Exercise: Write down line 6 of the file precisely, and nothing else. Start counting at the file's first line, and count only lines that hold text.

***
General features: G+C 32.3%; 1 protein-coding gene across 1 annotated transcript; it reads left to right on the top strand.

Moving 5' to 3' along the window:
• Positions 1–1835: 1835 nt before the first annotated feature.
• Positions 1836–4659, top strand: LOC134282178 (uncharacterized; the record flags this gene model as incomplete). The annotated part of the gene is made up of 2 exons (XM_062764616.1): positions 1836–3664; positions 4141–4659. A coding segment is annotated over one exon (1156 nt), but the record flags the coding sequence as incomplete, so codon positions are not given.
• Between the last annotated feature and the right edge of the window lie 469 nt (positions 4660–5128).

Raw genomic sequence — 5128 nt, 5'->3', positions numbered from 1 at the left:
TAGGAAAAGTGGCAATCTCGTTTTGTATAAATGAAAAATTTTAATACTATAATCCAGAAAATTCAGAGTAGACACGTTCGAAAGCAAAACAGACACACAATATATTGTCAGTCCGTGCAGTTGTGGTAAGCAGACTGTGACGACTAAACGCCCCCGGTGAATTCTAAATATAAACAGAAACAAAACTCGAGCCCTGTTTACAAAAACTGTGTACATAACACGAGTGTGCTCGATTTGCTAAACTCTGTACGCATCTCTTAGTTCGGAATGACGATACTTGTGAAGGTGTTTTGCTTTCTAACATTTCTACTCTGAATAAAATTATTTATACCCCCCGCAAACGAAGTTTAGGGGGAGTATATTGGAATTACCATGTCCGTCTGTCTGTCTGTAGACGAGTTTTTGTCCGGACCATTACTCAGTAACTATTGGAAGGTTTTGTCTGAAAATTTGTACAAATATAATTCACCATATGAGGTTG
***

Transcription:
Raw genomic sequence — 5128 nt, 5'->3', positions numbered from 1 at the left: